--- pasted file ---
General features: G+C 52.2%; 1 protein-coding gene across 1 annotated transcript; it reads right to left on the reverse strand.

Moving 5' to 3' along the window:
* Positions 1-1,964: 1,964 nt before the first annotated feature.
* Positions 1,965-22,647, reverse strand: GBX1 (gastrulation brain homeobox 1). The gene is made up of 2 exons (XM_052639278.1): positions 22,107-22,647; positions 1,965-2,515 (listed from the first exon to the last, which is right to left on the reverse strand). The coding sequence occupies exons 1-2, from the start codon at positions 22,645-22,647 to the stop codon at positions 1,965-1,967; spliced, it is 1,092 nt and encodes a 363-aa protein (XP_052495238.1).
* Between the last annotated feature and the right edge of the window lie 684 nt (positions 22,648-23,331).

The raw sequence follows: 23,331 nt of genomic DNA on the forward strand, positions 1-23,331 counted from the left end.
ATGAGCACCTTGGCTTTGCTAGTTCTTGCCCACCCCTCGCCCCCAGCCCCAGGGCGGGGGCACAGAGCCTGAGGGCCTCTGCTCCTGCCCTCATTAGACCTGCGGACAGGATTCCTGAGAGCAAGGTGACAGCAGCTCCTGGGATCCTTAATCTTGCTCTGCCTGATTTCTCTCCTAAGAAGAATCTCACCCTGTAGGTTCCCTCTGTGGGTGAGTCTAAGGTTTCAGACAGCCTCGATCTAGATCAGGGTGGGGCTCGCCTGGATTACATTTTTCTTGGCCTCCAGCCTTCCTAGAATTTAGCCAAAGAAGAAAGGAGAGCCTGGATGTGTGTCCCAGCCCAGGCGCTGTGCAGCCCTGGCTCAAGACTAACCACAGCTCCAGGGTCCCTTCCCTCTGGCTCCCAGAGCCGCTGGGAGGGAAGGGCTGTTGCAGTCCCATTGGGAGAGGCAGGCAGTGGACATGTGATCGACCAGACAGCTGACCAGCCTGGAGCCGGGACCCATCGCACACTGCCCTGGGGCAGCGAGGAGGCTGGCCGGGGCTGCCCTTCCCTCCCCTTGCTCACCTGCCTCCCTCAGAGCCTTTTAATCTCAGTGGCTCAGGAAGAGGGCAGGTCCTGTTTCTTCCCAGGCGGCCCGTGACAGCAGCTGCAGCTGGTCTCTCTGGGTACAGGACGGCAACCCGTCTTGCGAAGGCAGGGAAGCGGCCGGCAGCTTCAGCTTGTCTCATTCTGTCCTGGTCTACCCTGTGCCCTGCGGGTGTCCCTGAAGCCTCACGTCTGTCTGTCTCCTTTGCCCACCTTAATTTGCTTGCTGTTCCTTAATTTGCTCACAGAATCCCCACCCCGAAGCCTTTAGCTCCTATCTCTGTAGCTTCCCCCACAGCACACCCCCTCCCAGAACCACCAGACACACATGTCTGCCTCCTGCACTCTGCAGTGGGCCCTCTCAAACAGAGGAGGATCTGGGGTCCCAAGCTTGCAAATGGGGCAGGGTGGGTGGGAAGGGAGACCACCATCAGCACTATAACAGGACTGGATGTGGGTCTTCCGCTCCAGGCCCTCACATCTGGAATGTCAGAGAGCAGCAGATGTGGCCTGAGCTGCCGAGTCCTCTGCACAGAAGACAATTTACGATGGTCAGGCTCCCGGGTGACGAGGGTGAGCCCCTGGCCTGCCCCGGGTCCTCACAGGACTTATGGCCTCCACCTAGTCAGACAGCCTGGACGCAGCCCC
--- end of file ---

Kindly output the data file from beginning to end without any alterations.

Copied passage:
General features: G+C 52.2%; 1 protein-coding gene across 1 annotated transcript; it reads right to left on the reverse strand.

Moving 5' to 3' along the window:
* Positions 1-1,964: 1,964 nt before the first annotated feature.
* Positions 1,965-22,647, reverse strand: GBX1 (gastrulation brain homeobox 1). The gene is made up of 2 exons (XM_052639278.1): positions 22,107-22,647; positions 1,965-2,515 (listed from the first exon to the last, which is right to left on the reverse strand). The coding sequence occupies exons 1-2, from the start codon at positions 22,645-22,647 to the stop codon at positions 1,965-1,967; spliced, it is 1,092 nt and encodes a 363-aa protein (XP_052495238.1).
* Between the last annotated feature and the right edge of the window lie 684 nt (positions 22,648-23,331).

The raw sequence follows: 23,331 nt of genomic DNA on the forward strand, positions 1-23,331 counted from the left end.
ATGAGCACCTTGGCTTTGCTAGTTCTTGCCCACCCCTCGCCCCCAGCCCCAGGGCGGGGGCACAGAGCCTGAGGGCCTCTGCTCCTGCCCTCATTAGACCTGCGGACAGGATTCCTGAGAGCAAGGTGACAGCAGCTCCTGGGATCCTTAATCTTGCTCTGCCTGATTTCTCTCCTAAGAAGAATCTCACCCTGTAGGTTCCCTCTGTGGGTGAGTCTAAGGTTTCAGACAGCCTCGATCTAGATCAGGGTGGGGCTCGCCTGGATTACATTTTTCTTGGCCTCCAGCCTTCCTAGAATTTAGCCAAAGAAGAAAGGAGAGCCTGGATGTGTGTCCCAGCCCAGGCGCTGTGCAGCCCTGGCTCAAGACTAACCACAGCTCCAGGGTCCCTTCCCTCTGGCTCCCAGAGCCGCTGGGAGGGAAGGGCTGTTGCAGTCCCATTGGGAGAGGCAGGCAGTGGACATGTGATCGACCAGACAGCTGACCAGCCTGGAGCCGGGACCCATCGCACACTGCCCTGGGGCAGCGAGGAGGCTGGCCGGGGCTGCCCTTCCCTCCCCTTGCTCACCTGCCTCCCTCAGAGCCTTTTAATCTCAGTGGCTCAGGAAGAGGGCAGGTCCTGTTTCTTCCCAGGCGGCCCGTGACAGCAGCTGCAGCTGGTCTCTCTGGGTACAGGACGGCAACCCGTCTTGCGAAGGCAGGGAAGCGGCCGGCAGCTTCAGCTTGTCTCATTCTGTCCTGGTCTACCCTGTGCCCTGCGGGTGTCCCTGAAGCCTCACGTCTGTCTGTCTCCTTTGCCCACCTTAATTTGCTTGCTGTTCCTTAATTTGCTCACAGAATCCCCACCCCGAAGCCTTTAGCTCCTATCTCTGTAGCTTCCCCCACAGCACACCCCCTCCCAGAACCACCAGACACACATGTCTGCCTCCTGCACTCTGCAGTGGGCCCTCTCAAACAGAGGAGGATCTGGGGTCCCAAGCTTGCAAATGGGGCAGGGTGGGTGGGAAGGGAGACCACCATCAGCACTATAACAGGACTGGATGTGGGTCTTCCGCTCCAGGCCCTCACATCTGGAATGTCAGAGAGCAGCAGATGTGGCCTGAGCTGCCGAGTCCTCTGCACAGAAGACAATTTACGATGGTCAGGCTCCCGGGTGACGAGGGTGAGCCCCTGGCCTGCCCCGGGTCCTCACAGGACTTATGGCCTCCACCTAGTCAGACAGCCTGGACGCAGCCCC